-- Fewer games. Sokolove also states the obvious when he observes that "Americans place a higher value on competition than on practice, so the balance between games and practices in the U.S. is skewed when compared to the rest of the world." As he writes, "It's not unusual for a teenager in the U.S. to play 100 more games in a season, for two or three different teams, leaving little time for training and little energy for it in the infrequent moments it occurs. A result is that the development of our best players is stunted."
Nothing new here either, of course, but a point well worth repeating. I have been saying for years that the ridiculous number of games our kids play - along with the out-of-control emphasis on winning - ends up hurting, not helping player development. Nice to know that I am not the only voice crying in the wilderness: as John Hackworth, former coach of the U.S. under-17 national team and current youth-development coordinator for the Philadelphia franchise in Major League Soccer told Sokolove, "As [a player] gets older, the game count just keeps increasing. It's counterproductive to learning and the No. 1 worst thing we do."
Why so many games? Sokolov doesn't exactly pinpoint the reason, but hints at the answer in Hackworth's observation that "[a]s soon as a kid here starts playing, he's got referees on the field and parents watching in lawn chairs." In other words, the older kids get, the more they play games and the less they practice, not because it is good for their development - because it isn't - but because it provides free or low-cost entertainment (and, let's face it, ego gratification) for all those parents watching from the stands or camped out in lawn chairs - parents who wouldn't think about sitting through a boring two-hour practice where there are no winners or losers, but who are more than happy to watch their son or daughter score goals, baskets, or hit home runs in games that matter in the win-loss column and on the stat sheet.
A flawed system
Soccer isn't by any means alone in utilizing this flawed system. As Sokolove also correctly points out, the "way we approach youth soccer in the U.S. is no more thoughtless than how we groom talent in baseball or basketball. All the same syndromes apply. Overplay. Too little practice. The courting of injuries - for example, the spate of elbow operations for pitchers in their midteens brought on by coaches who leave them on the mound for too many innings."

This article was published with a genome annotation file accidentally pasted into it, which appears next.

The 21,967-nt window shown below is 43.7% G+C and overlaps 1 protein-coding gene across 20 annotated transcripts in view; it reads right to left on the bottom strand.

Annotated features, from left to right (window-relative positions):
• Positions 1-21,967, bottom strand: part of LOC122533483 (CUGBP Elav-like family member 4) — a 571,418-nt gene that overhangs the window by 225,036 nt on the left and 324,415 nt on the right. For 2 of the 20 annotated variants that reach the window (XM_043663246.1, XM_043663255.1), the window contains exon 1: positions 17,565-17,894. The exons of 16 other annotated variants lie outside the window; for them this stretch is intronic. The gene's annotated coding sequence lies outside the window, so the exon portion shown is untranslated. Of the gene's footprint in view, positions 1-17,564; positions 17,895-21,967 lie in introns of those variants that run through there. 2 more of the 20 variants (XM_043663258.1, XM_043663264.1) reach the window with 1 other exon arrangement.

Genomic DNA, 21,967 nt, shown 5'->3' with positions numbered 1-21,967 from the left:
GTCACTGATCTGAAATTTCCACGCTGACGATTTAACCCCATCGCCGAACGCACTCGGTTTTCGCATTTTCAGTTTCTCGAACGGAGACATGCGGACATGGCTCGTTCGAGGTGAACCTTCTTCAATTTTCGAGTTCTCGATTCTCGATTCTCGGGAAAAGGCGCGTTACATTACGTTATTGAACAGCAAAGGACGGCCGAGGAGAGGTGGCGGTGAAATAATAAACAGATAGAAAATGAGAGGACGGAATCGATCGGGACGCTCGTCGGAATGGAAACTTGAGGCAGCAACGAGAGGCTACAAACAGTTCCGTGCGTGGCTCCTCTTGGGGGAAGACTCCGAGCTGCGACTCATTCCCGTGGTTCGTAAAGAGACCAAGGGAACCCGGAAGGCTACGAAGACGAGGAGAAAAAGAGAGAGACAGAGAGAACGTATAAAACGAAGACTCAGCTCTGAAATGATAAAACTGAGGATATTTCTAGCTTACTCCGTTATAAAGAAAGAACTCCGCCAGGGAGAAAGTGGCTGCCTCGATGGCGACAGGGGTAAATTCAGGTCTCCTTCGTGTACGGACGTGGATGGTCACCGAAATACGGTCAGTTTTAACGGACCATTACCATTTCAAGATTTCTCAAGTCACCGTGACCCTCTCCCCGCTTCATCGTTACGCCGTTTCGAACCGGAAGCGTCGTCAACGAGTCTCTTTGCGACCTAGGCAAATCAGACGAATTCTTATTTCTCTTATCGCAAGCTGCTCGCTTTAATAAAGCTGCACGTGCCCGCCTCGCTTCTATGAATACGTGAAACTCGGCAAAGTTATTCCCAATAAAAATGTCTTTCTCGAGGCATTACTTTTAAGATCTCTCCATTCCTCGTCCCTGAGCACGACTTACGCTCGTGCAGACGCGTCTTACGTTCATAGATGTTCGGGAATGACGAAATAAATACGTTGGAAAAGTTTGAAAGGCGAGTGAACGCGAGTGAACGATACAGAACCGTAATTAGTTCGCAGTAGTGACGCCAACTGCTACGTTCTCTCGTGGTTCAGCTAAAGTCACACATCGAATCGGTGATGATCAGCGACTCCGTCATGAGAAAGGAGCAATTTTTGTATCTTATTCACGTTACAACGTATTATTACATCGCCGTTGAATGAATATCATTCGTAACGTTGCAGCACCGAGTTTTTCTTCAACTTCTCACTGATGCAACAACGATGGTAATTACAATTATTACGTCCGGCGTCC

The challenge is to move towards a youth sports system in this country capable of simultaneously producing athletic talent without increasingly exposing our kids to overuse injuries and burnout, and without abandoning America's fundamentally democratic view of sports, one in which we, as Sokolove says, "celebrate the ‘self-made athlete,' honor effort and luck and let children seek their own course for as long as they can - even when it means living with dreams that are unattainable and always were."
I agree with Sokolove that to adopt the European-based model of club-financed training, where no one pretends that its business is other than what it is, clashes with American sensibilities and "can look uncomfortably like the trafficking of child athletes," if not the economic exploitation of children banned under the United Nations Convention on the Rights of the Child (which, ironically, has been ratified by every country in the world except the United States and Somalia). But at the same time, the excessive training and number of games that is often required of elite youth athletes in this country might well be considered child abuse under four articles of that same convention.
Less is more
So what's our alternative? It's not like youth sports in this country isn't already big business. It's not like youth sports in this country is any more child-friendly than Ajax in promoting through the ranks those athletes considered, rightly and in some cases wrongly, to be the talented ones deserving of more playing time, while cutting the rest. We just aren't nearly as up front about it as the Dutch, clinging to the notion that youth sports in this country is something other than the cut-throat, merciless, results-oriented, dare I say, business that Sokolove says prevails in Europe and the rest of the world.
Which is a better system: one in which a club makes a business decision not to "throw money after pure fantasy, encouraging visions of pro careers that never have a chance of materializing for children who do not have the foundational talent to reach such goals," or one in which individual parents are encouraged by those with a vested interest in nurturing those visions (e.g. coaches, sports camps, private instructors, and strength and conditioning trainers) to do precisely that: invest enormous sums of their own money in their child's athletic career, risking burnout, permanent disability from a torn ACL, or lifelong cognitive impairment from too many concussions, in the hopes that their child will be the one in a million holding a pot of gold at the end of the youth sports rainbow?
This doesn't mean that there aren't elements of the European model of youth sports that would make a difference: a games-based approach to practices, fewer practices, fewer games, a better balance between practices and games, and more emphasis on preventing overuse injuries (a problem that might very well take care of itself if there were fewer practices and games).
Whether it will ever happen in an America that has become a society of excess, in which everything is super-sized (now, sadly, including our oil spills), in a youth sports culture in which there is more of everything: practices, games, tournaments, competition, select teams, travel, media coverage, money, burnout, and injuries, and which the only thing there is less of is kids having fun and just being allowed to be kids - in other words, where the youth sports model is less, not more, and where even elite youth athletes have a life outside of sports - is impossible to predict.
But it won't stop me and many other reform advocates from working every day to do what we can to help see it happen.
Brooke de Lench is the author of HOME TEAM ADAVANTAGE: The Critical Role of Mothers in Youth Sports (Harper Collins) and the publisher of MomsTeam.com